First Class Branding On An Economy Budget

You never get a second chance at a first impression.

That’s an essential Business 101 lesson. Everyone knows that you have to look the part, especially when you’re branding your business. You’re making sales calls and presentations and networking your heart out, and you can’t afford to look cheap. This is true even if your budget forces you from business to economy class. You have a branding strategy to meet some important business goals. The only way to meet those goals is not to seem like you’re watching your pennies. The impression you give people needs to showcase your outstanding talents, not your depleted marketing account.

Here are a few ideas for making the most out of your meager business budget.

Set Clear Priorities

Regardless of what business or industry you’re in, you have a reason behind your current marketing strategy. You likely have several goals in mind, but you might not be able to do everything you want within your limited budget.

Base Creative explains that:

“Albert Einstein said that if he had one hour to solve a problem, he’d spend 55 minutes defining the problem and 5 minutes solving it. Having a clear and agreed brief and expectations is a key to the success of the project.”

Set clear goals and identify your main priorities. If you don’t have the budget to wine and dine every prospect, choose those with whom you have the best chance of success. Doing so might mean reaching out to the others before an event or narrowing down your possibilities to just a few sales calls. But when you can’t do everything you want, you need to be extremely clear on what actions have the best chance of reaching your overall goals.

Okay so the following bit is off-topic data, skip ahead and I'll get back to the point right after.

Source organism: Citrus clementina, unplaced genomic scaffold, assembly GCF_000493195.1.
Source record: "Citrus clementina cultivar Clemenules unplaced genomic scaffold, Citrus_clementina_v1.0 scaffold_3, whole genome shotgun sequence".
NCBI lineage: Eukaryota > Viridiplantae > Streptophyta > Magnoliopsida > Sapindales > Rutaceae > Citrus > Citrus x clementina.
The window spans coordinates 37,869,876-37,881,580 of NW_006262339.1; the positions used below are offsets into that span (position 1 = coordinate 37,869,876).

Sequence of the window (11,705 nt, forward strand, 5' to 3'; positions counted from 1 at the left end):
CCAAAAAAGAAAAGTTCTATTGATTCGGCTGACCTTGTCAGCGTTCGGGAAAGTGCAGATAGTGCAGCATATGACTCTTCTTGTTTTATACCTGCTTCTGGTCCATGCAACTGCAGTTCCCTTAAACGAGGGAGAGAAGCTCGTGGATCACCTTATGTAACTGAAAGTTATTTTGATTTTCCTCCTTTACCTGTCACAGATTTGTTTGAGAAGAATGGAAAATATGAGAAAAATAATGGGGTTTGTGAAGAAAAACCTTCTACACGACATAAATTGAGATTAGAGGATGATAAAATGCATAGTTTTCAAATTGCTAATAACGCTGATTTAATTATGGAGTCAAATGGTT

Dress for the Part

Before you panic because I’m giving wardrobe advice, let’s talk about how much the price of checked baggage has increased over the past few years. Imagine you that you follow advice on how to hack cheap airfare and choose Spirit, whose tagline is “Less Money, More Go.” Then you find out the only bag that’s free to carry on must be smaller than 16″x14″x12.” Any 51–70 lb. carry-on is $55, and a 71–100 lb. bag is $100!

The majority of airlines now charge for carry-ons, so becoming an expert in packing has become a necessity. Not only do we need to bring less with us, but we need to look the part while traveling (remember our goal to make a good first impression?).

In A Guide to Dressing for Business Travel, Matt Allinson advises travelers:

“When it comes to packing, prioritising classic and versatile pieces not only keeps your luggage as light as possible, it also enables you to pull together outfits for any on- or off-duty occasion that may arise.”

Maybe you don’t love fashion, but no one will suspect you’re traveling on a tiny budget if you dress professionally.

Don’t Try to Hack Everything

There are millions of articles on how to save money when traveling. And some of them have some decent hacks to consider. Yet, there are several ways to ‘hack’ the travel space, but when you’re trying to build a business, you have to consider your overall goals and priorities.

With a limited budget, you might choose not to stay in a convention hotel and instead opt for something a little cheaper out of town. But then you’re stuck paying for transportation to and from events. And you might not be able to take advantage of networking opportunities because you’re not sharing the same spaces for breakfast and late night drinks.

While it’s tempting to try to go cheap on absolutely everything, don’t forget you still have a job to do.

Rock Your First Impression

Travel can be stressful and frustrating. Add in both business and a tight budget, and it can be a recipe for disaster.

Yet you can meet your business goals even when you’re not flying first class. Doing so just takes some planning, not to mention the ability to be flexible and innovative. The idea is always to look polished, regardless of your budget. With the right attitude, you’ll walk into your next out-of-town meeting looking sophisticated and confident.

And no one will know you took the bus to get there.

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Liesha Petrovich
LIESHA is a freelancer by day and Kyokushin Black Belt by night. A late-blooming academic, she's happiest teaching business at UoPeople. Liesha is the author of Killing Rapunzel: Learning How to Save Yourself Through Determination, Grit, and Self-Employment (her mother hates the title - but it's a metaphor mom!). She talks business at Microbusiness Essentials and everything else at Liesha Petrovich.com
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